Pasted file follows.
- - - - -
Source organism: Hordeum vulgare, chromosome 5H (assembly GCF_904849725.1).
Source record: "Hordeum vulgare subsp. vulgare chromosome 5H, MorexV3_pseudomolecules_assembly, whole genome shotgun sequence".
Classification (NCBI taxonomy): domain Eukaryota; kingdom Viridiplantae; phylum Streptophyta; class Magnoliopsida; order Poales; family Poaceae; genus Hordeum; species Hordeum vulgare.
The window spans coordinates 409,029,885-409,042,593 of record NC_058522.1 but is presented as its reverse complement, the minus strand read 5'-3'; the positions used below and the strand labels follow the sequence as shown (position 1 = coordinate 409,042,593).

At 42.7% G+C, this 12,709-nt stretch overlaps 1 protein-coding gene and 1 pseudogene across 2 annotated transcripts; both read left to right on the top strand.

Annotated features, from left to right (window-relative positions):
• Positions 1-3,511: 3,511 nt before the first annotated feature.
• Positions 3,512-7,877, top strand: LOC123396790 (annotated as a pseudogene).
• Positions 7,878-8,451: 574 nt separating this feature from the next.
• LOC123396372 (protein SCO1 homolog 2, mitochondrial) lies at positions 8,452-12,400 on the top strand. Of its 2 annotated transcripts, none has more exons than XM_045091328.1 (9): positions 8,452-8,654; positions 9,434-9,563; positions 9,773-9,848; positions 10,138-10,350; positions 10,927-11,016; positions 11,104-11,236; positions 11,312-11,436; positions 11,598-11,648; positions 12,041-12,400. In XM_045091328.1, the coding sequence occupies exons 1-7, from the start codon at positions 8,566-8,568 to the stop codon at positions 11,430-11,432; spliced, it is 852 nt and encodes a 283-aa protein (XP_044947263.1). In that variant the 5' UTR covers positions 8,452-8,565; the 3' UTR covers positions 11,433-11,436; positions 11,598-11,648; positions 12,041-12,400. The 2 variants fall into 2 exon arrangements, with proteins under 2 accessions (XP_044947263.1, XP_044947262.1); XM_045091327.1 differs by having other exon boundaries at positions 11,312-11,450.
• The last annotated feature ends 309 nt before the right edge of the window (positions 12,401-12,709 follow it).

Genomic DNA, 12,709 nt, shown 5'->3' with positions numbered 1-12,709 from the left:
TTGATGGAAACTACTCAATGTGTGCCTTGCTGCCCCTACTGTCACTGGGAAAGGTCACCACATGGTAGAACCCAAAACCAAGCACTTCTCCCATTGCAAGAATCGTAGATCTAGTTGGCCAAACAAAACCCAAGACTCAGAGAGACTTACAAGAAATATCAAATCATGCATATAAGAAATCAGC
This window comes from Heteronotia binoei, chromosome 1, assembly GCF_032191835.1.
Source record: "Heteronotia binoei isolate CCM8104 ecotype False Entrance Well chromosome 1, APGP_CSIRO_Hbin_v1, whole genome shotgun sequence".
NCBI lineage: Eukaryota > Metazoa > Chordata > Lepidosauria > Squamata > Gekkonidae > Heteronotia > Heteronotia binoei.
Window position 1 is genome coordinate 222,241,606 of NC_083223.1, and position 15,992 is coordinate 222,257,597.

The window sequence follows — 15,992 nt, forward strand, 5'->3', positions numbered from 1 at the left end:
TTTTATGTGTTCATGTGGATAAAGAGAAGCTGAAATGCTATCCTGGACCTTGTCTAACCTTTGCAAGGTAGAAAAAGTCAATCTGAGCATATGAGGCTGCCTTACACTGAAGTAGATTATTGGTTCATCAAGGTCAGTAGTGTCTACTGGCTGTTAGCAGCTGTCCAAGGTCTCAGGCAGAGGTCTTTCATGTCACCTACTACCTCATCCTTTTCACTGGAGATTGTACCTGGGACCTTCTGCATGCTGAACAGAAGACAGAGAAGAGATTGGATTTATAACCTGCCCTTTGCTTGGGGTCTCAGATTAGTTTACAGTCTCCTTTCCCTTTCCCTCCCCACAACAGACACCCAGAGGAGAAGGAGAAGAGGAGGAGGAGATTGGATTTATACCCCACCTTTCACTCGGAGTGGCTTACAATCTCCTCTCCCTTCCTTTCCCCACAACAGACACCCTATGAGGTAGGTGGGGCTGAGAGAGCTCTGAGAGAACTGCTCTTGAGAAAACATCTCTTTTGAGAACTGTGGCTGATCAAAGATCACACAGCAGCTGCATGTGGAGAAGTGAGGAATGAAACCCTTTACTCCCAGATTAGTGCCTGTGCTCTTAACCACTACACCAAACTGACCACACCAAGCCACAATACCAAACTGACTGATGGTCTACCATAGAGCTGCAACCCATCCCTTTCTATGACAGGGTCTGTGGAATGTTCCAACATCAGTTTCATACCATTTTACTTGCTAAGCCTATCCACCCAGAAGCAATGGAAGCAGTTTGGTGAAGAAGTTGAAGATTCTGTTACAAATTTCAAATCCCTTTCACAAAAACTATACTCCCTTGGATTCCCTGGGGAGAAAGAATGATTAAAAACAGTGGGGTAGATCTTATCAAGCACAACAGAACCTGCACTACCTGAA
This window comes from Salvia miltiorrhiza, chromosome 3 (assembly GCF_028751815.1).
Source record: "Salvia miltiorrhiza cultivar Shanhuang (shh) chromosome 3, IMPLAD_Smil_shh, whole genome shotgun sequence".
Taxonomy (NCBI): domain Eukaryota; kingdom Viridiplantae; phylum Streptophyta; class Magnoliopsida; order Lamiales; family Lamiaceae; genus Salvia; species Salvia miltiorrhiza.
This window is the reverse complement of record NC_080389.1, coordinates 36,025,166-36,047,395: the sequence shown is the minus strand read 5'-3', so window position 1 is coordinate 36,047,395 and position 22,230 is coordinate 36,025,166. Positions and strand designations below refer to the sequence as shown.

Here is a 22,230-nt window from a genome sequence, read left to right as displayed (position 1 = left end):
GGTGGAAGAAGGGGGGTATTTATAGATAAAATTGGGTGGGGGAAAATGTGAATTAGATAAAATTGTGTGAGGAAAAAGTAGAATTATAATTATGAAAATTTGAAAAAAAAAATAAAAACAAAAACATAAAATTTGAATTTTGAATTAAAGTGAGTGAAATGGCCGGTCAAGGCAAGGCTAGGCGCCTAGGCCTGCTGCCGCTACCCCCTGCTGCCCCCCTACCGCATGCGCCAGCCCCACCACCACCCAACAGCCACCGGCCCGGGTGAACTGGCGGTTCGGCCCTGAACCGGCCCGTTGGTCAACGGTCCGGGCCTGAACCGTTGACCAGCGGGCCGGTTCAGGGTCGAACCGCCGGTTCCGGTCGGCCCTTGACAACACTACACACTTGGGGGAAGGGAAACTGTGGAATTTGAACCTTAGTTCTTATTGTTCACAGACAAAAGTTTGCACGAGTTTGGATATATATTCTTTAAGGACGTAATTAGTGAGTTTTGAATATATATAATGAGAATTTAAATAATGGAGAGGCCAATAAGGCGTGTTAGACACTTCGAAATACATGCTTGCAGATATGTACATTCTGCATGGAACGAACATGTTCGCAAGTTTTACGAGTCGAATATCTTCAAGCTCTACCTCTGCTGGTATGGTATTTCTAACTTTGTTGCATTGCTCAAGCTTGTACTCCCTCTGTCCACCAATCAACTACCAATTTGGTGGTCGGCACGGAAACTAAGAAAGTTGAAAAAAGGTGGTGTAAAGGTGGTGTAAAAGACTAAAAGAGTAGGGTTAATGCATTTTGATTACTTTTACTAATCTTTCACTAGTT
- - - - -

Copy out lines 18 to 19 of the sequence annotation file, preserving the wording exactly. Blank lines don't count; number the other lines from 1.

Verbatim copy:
The window sequence follows — 15,992 nt, forward strand, 5'->3', positions numbered from 1 at the left end:
TTTTATGTGTTCATGTGGATAAAGAGAAGCTGAAATGCTATCCTGGACCTTGTCTAACCTTTGCAAGGTAGAAAAAGTCAATCTGAGCATATGAGGCTGCCTTACACTGAAGTAGATTATTGGTTCATCAAGGTCAGTAGTGTCTACTGGCTGTTAGCAGCTGTCCAAGGTCTCAGGCAGAGGTCTTTCATGTCACCTACTACCTCATCCTTTTCACTGGAGATTGTACCTGGGACCTTCTGCATGCTGAACAGAAGACAGAGAAGAGATTGGATTTATAACCTGCCCTTTGCTTGGGGTCTCAGATTAGTTTACAGTCTCCTTTCCCTTTCCCTCCCCACAACAGACACCCAGAGGAGAAGGAGAAGAGGAGGAGGAGATTGGATTTATACCCCACCTTTCACTCGGAGTGGCTTACAATCTCCTCTCCCTTCCTTTCCCCACAACAGACACCCTATGAGGTAGGTGGGGCTGAGAGAGCTCTGAGAGAACTGCTCTTGAGAAAACATCTCTTTTGAGAACTGTGGCTGATCAAAGATCACACAGCAGCTGCATGTGGAGAAGTGAGGAATGAAACCCTTTACTCCCAGATTAGTGCCTGTGCTCTTAACCACTACACCAAACTGACCACACCAAGCCACAATACCAAACTGACTGATGGTCTACCATAGAGCTGCAACCCATCCCTTTCTATGACAGGGTCTGTGGAATGTTCCAACATCAGTTTCATACCATTTTACTTGCTAAGCCTATCCACCCAGAAGCAATGGAAGCAGTTTGGTGAAGAAGTTGAAGATTCTGTTACAAATTTCAAATCCCTTTCACAAAAACTATACTCCCTTGGATTCCCTGGGGAGAAAGAATGATTAAAAACAGTGGGGTAGATCTTATCAAGCACAACAGAACCTGCACTACCTGAA